I hope you are well. I am writing in regards to the status of my [position title] with [company name] given the impact of COVID-19.  Are there any updates or changes that I should be aware of at this point in time?

I look forward to starting my position with [company name].

Thank you and take care,

Your Name

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Recruiting Update

Dear (address to your company contact):

I hope you are well.  I am writing in regards to the status of the interview process in which I am currently a candidate for the role of [position title].  Are there any updates that I should be aware of during this time? I look forward to continuing this process with [company name], and I continue to be very interested in the opportunity.

 

Thank you for your time and take care,

 

Your Name


This step by step guide is a collection of tips, information, and resources that can be particularly useful in a general job search in the wake of COVID-19 and beyond. Keep in mind that the ability to work in certain capacities may change depending on local and federal restrictions in response to COVID-19.

Step One: Take a Quick Inventory

person's reflection in silver ball

Knowing yourself is always the first step in a job search.  Take a moment to reflect on your previous experiences and activities (academic, work-related, volunteer, hobbies) and think about which elements would be most meaningful to you in a career.

This process will help determine what opportunities would be a good match for your current plans and needs, as well as how you might pivot industries, plans or timelines to address current changes.

Sample steps may include:

  • Determine your timeline for finding an opportunity based on financial needs, etc. Make a list of your interests, strengths and values.
  • Think about transferable skills.  What other opportunities match the skills you’ve built for Plan A?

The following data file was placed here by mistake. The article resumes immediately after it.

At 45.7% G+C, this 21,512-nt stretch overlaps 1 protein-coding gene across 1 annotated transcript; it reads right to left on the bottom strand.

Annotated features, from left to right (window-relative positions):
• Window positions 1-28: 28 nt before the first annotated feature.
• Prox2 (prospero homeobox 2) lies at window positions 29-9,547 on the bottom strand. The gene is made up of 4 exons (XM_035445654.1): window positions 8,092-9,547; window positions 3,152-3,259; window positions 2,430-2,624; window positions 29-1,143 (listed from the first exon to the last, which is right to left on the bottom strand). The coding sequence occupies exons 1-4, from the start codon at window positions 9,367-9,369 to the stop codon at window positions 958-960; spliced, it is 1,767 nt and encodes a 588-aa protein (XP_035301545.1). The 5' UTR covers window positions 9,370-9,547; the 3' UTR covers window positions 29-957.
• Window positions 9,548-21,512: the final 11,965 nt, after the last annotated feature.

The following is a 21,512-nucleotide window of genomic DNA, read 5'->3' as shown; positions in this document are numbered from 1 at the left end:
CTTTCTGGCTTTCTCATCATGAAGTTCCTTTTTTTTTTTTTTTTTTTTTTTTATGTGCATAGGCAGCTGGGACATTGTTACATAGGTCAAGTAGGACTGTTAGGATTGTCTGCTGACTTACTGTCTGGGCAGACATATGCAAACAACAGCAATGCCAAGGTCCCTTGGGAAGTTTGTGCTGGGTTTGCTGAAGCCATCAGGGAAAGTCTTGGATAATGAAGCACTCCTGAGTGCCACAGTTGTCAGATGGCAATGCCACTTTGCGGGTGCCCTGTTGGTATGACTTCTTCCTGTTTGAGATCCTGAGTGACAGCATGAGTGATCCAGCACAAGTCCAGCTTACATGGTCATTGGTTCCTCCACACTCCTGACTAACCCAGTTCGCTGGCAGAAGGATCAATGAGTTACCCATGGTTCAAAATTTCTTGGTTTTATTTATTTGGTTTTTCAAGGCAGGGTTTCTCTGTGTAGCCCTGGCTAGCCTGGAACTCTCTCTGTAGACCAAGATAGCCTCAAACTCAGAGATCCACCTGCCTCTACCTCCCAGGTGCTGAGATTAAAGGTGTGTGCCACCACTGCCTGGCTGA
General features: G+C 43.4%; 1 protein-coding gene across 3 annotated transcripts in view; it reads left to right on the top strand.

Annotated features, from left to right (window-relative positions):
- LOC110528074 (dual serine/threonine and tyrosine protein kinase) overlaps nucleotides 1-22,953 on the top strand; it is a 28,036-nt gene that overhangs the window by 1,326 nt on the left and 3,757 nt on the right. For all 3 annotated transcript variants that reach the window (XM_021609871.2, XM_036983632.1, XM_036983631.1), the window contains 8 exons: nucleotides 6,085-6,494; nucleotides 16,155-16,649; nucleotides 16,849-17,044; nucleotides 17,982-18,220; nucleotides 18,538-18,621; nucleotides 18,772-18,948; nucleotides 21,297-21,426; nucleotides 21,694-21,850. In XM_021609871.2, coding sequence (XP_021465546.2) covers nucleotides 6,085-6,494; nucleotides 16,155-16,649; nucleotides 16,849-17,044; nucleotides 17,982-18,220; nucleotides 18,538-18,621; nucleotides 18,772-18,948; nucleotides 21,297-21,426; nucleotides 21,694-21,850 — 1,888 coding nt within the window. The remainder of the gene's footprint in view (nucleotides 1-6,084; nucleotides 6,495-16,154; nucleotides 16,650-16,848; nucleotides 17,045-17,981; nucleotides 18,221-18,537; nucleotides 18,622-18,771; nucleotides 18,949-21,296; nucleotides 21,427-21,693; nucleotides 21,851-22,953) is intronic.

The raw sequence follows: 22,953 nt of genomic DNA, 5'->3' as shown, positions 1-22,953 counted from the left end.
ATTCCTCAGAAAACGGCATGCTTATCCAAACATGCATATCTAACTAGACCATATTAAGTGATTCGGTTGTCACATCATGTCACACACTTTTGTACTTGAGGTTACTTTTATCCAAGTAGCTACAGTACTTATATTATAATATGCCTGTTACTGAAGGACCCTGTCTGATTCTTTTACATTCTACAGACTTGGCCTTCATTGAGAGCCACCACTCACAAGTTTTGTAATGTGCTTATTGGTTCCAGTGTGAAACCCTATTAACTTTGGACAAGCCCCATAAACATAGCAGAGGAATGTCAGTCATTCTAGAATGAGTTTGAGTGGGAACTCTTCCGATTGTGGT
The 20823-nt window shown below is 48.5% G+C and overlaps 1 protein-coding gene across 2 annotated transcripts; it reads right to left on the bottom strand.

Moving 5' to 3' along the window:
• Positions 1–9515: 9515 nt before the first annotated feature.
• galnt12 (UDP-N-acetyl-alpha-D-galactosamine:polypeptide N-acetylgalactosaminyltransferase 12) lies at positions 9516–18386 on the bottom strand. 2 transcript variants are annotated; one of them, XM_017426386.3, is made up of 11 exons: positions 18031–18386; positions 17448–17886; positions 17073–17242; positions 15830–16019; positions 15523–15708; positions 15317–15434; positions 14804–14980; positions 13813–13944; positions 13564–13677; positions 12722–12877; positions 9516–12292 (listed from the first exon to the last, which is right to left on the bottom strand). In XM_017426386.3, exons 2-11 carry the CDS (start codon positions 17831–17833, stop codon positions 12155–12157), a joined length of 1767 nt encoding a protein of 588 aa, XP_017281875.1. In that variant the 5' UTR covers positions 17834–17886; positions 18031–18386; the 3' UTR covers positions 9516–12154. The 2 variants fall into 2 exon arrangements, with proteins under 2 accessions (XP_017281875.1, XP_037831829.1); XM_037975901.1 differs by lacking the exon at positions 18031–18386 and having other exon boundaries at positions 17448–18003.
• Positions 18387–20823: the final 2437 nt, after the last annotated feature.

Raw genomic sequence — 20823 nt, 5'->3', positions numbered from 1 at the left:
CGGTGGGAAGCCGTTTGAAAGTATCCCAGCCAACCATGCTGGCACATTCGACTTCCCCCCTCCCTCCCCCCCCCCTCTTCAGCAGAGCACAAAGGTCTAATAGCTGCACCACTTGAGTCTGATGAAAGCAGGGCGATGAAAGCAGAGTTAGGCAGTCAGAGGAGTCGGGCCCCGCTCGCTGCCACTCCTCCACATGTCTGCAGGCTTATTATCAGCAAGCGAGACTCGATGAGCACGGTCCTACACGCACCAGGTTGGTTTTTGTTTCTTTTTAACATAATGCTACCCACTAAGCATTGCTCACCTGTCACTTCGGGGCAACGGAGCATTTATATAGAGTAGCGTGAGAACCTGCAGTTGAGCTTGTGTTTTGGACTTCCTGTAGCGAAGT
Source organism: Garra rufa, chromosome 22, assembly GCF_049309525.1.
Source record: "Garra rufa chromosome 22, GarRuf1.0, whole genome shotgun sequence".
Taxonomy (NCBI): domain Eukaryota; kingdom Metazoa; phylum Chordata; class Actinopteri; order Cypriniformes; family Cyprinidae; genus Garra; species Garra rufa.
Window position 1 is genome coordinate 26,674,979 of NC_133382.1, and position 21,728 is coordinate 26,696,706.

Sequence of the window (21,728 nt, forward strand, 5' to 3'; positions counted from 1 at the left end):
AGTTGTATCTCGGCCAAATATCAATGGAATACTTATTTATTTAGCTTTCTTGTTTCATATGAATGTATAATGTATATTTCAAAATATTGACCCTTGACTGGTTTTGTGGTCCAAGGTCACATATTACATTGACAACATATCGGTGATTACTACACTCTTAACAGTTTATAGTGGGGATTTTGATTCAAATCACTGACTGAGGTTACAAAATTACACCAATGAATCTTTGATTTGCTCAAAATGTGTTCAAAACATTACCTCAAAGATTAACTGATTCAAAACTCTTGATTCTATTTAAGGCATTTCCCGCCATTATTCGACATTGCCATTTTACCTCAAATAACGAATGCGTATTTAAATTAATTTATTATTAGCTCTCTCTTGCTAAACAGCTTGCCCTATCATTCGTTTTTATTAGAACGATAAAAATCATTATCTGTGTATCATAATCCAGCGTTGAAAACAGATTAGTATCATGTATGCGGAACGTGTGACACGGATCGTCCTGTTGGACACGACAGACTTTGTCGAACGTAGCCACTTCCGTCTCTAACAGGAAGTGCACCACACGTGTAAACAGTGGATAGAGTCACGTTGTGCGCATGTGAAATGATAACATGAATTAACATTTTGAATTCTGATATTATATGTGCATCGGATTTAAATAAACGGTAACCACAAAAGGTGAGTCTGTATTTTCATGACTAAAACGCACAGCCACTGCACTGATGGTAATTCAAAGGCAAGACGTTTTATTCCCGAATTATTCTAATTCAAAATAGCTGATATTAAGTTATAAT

• Ask yourself:
    • What types of people, services or products do you want to work with every day?
    • What are your salary requirements, geographic location preferences, desired hours, etc.
    • What are your short-term and long-term career goals?

Professional Development Opportunities

These opportunities can be a good way to continue developing skills that could potentially help you in your career search:

Step Two: Create a List of Target Companies and Organizations

GOAL with bullseye in O

Now that you’ve thought about what you’re seeking, you’ll need to do some research online and also speak with people to determine which opportunities would be a good fit for you.  

  • Write down a few industries, roles or keywords you might use to explore career options.
  • Write down any companies or organizations you follow or that align with your values or interests.
  • Look at the LinkedIn profiles of people whose current positions you might enjoy. Where did they start?  Where else have they worked?
  • Review our industry guides to learn more about opportunities and strategies within certain industries.
  • Create a list of types of opportunities and potential organizations.

Step Three: Network Effectively

Networking is about building relationships as well as seeking advice and information. Conducting informational interviews with people who work in the industries or roles you are seeking is one of the best ways to discover opportunities. Be efficient and have a plan–while people may be happy to help, their focus right now is probably on their own adjustments and employment, so you want their time with you to be well spent. A good place to start might be to reach out to Duke alumni through the Alumni Directory and Ask a Blue Devil!